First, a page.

Your presentations don’t work and here are the most common reasons


Alien Predator

Let’s face it, unless your whole motivation for giving a presentation is to get from one end to the other without die-ing, falling off the stage or getting abducted by aliens, you want there to be some outcome from your presentation, right?  There needs to be a point to it – and that point is that something changes in the way your audience behaves after they’ve heard you speak.

(Don’t waste time pretending that your presentation is just to give people information: if it was just that, you could do it faster by handing over a written document. That means if you’re doing a presentation you’re either a sadist who likes wasting everyone’s time, or you’re hoping for something better than just that.)

That means the biggest problem you’ve got is really that no one acts on what you’ve said/shown. That’s the worst case scenario, to be honest. Even if they argue with you it’s better than ignoring you. It might not feel like it at the time, but that’s the way it is in the real world. Deal with it.

So why might you’re wonderful content not be ‘impactful’?   (Horrible phrase, right?  But you know what I mean.)

No content?

Well of couse there’s content.  Hours of it!  You spent a long, long time crafting it. But unless it’s relevant content it’s pointless content. Pointless content isn’t real content. It’s a time-suck pretending to be content.

Here’s the brutal truth. No one cares about your content. What they care about is WIIFM? What’s in it for me?  If your content overlaps with their WIIFM you’re in with a chance.  If not, not. Just because you want/need to say it, doesnt’ mean anyone wants to listen, let alone act on it.

Before you so much as start to design your presentation, be very, very clear about what you’re trying to change. Don’t start from the persepective of “What do I know that I want to tell my audience?” but take some time out and ask yourself “What does my audience need to know that I know?”.  Yes, I know that’s bloody obvious as soon as I type it like that, but if it’s so obvious, how come most presenations are sucky?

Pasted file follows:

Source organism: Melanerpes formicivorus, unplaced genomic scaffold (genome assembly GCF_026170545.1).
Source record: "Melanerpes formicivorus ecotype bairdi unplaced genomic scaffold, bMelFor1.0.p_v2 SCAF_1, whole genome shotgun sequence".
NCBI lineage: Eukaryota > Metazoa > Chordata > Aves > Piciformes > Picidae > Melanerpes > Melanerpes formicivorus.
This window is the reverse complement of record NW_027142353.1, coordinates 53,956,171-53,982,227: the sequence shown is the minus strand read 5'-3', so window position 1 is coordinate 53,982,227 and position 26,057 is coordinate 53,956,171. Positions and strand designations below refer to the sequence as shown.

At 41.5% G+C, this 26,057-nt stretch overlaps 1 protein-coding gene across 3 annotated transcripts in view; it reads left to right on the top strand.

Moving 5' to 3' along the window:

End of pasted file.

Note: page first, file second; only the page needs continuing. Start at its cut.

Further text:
One of the best ways I’ve found of doing this to do two things:

  • go old school and work on paper – it gets different parts of your brain working and makes you think differenty (or in some cases, just to think!)
  • go somewhere different – you local cafe will do so long as you can work there. The point is that you need a different working environment to be able to think different thoughts.


No authority?

I know I’ve just said your audience doesn’t care about you, they just care about your content – and more specifically what’s in it for them – but even so you still need to have your authority before there’s a chance of people accepting your content. Don’t get me wrong, if they don’t want it no amount of authority short of the Voice of God is going to force people to accept it but without authority you’re dead in the water.  Authority is a necessary but not sufficient concept for your presentations.

Nothing undermines your audience’s trust in your content more than you not having trust in it. So don’t apologise.  Don’t say you’re presenting other people’s material. Don’t say you’ve just knocked the presentaion up. Don’t mutter, or mumble. Don’t look at your laptop or the screen instead of your audience. In short, don’t undermine yourself.

To be blunt, if you don’t have enough faith in your material to present it, you shouldn’t be presenting it. Deal with that.

There’s a great blog post here about how to start your presentation with a Credibility Statement. Don’t do an introduction – it’s a waste of time and if you’re audience don’t know who you are and how grateful you are to be speaking before you start, wasting precious minutes at the start of your presentaiton while you tell them isn’t going to change anything.

If you want to go further into how to establish authority, take some time to read Prof Cialdini’s work on Influence. It’s seminal. The book shouldn’t take more than a couple of hours but there’s plenty of online summaries kicking around if you’ve not got that time to hand.

By the way, authority – or rather the lack of it – transfers in audience’s heads. That means that if the audience perceives that you’re not on top of you technology (for example) they subconsciously assume you’re not on top of your content, either.That means you need to check your tech. You need to rehearse. You need to not be improvising (professionals can’t so what makes you think you can!?) Do the simple and obvious things like hide your cables if you can and do your setting up before the audience arrives. If they see your slides while you’re opening the slide deck your authority and credibilty is pretty much shot before you start, frankly.

No time?